The European Union has long been recognised as one of the leading players on the global stage. With a population of over 500 million, the third largest after China and India, its size and impact in economic, commercial and financial terms are factors that ensure it plays a major role commensurate with its status as an important international power. This it certainly does in development and humanitarian affairs, where Europe is the world’s leading donor. The Union is also the world’s largest trading bloc: the EU’s 27 Member States account for almost 20% of world imports and exports. Nonetheless, while Europe is well regarded as being an economic heavyweight, its political ranking and reach has been constrained from attaining its full potential. The Lisbon Treaty and the formation of the European External Action Service (EEAS) will help us, in the future, to punch at a truer and more representative political weight.
To achieve this we need, therefore, to promote more unity among European Union Member States so that we have that necessary political weight; we also need to forge more integrated strategies in order to be more effective on the ground, to transform that potential into reality.
As I said earlier this year in the European Parliament, the creation of the EEAS represents a huge chance for Europe; this is a once-in-a-generation opportunity to build something that finally brings together all the instruments of our engagement – economic and political instruments, development and crisis management tools – in support of a single political strategy. We have been asked to make more comprehensive and cohesive strategies as well as integrated and joint action. Lisbon opens the door to that possibility. By making the right kind of linkages between different policy areas, we can build up European leverage and gain greater international influence. The EEAS will provide effective mechanisms to ensure that long-term development, state-building and peace-building objectives and principles will inform and influence the EU’s global political engagement and external action.
To meet the challenges ahead I intend to have a functional foreign service in the very near future, a service that will bring together the cream of officials from the European Commission’s External Relations Directorate-General and the Council Secretariat, as well as Member State national diplomats. I am fully committed to this challenge, the success of which our citizens demand and our external relations require.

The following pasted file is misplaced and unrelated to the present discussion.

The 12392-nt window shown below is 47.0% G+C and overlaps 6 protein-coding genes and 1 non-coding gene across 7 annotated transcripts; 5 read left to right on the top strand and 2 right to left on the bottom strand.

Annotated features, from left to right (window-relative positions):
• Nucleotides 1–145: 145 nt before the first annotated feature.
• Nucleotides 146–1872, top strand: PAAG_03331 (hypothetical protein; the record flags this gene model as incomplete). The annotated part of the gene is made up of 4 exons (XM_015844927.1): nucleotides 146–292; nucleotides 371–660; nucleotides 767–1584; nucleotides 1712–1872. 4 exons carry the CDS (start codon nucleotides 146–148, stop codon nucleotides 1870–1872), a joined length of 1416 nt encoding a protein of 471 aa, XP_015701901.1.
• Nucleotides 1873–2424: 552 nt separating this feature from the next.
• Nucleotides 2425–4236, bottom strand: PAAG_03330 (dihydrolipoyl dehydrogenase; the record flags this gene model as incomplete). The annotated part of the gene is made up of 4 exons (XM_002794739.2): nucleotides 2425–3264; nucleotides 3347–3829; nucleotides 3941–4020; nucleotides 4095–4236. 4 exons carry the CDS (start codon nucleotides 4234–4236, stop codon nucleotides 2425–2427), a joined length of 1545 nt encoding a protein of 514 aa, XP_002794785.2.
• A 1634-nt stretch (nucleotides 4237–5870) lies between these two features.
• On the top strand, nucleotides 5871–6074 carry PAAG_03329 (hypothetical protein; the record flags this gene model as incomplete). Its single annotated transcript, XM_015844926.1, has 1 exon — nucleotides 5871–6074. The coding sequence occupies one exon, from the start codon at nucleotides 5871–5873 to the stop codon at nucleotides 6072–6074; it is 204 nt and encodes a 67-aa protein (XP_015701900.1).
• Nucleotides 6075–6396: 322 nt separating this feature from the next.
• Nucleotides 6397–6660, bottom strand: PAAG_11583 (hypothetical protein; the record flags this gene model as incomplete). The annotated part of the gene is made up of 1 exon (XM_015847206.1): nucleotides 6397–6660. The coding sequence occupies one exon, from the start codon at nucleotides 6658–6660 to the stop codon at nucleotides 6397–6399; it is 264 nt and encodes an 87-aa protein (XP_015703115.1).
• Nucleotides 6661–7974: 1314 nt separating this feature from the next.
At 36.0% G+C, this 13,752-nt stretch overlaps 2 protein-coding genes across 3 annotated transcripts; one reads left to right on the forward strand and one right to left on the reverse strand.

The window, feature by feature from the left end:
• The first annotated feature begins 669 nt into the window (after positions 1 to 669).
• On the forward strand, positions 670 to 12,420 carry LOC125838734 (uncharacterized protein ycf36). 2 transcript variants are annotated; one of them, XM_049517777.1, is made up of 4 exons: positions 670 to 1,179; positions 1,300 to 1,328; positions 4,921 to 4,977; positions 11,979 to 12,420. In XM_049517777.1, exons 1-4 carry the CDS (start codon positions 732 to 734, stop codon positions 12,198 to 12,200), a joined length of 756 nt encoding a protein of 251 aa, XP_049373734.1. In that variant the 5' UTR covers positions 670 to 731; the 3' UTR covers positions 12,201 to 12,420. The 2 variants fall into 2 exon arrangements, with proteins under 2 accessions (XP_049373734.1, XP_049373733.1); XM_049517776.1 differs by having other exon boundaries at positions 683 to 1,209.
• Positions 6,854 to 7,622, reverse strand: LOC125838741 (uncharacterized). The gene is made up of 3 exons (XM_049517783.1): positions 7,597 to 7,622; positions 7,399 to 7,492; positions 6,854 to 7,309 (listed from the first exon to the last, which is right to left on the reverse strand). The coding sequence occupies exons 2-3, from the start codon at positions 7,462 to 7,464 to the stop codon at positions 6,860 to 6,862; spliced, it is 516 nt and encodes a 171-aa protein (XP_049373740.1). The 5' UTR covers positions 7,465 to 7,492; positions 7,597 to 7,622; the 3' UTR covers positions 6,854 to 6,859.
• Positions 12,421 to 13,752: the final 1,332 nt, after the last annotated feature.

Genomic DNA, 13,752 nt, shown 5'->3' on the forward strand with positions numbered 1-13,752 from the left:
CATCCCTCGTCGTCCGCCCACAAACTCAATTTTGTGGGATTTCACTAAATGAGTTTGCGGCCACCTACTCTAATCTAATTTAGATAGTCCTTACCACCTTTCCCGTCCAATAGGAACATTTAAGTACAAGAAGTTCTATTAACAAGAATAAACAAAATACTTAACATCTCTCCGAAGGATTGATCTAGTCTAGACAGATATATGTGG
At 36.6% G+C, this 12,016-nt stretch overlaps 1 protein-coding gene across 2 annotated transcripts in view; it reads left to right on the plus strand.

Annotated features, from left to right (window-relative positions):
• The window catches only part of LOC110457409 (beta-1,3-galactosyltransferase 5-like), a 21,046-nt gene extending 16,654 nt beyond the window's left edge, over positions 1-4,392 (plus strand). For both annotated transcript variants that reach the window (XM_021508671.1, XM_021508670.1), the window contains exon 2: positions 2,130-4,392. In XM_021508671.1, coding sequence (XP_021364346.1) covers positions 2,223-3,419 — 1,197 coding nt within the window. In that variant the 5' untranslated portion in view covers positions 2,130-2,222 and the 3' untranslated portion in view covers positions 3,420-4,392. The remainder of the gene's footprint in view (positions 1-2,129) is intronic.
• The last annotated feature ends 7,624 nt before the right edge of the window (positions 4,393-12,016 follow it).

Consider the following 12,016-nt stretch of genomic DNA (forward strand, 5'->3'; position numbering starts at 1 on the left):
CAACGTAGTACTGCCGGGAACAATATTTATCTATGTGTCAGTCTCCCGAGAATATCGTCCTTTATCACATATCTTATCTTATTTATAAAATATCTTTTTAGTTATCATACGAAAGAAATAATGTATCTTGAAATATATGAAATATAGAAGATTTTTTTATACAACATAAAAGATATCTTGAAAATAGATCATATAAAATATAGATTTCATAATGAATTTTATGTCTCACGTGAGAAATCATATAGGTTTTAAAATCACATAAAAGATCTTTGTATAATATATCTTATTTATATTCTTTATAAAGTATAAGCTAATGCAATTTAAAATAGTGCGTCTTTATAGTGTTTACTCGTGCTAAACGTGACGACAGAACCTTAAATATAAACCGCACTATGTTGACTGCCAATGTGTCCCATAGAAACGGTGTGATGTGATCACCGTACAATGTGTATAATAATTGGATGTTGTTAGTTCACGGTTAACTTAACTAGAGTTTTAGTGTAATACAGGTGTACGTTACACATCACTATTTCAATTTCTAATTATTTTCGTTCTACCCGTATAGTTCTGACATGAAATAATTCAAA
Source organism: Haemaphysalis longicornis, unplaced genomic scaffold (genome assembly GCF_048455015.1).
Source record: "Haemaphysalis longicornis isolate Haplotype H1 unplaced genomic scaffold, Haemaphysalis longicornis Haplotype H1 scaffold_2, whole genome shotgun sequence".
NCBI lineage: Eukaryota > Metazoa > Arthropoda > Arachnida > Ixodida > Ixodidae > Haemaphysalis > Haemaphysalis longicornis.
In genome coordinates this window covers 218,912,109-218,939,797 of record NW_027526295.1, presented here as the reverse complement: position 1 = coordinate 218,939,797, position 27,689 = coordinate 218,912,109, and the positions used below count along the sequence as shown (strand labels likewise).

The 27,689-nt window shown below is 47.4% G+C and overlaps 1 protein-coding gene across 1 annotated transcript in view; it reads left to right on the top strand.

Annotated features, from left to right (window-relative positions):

What drives Europe’s actions on the global stage? A sense of altruism or pragmatism? The European Union acts out of enlightened self-interest as much as global solidarity. On an increasingly interconnected and interdependent planet, championing and supporting economic development and political stability in the wider world is both insurance and an investment in one’s future. This is particularly pertinent in our immediate neighbourhood. The EU cannot ensure its own peace, security and prosperity without ensuring that of its neighbours.
The Mediterranean Basin – the nexus of our neighbourhood and the confluence of three continents – has been intimately linked with Europe for centuries. Our shared history, geography and culture have given rise to the diversity and multiplicity of Euro-Mediterranean identities that lie at the heart of historic relations between Europe and the Mediterranean.
The different cooperation agreements that bind us have served us well through often troubled times. However, there has been a growing consensus and mutual resolve to realign and reinvigorate Euro-Mediterranean relations, to explore new levels of cooperation and partnership.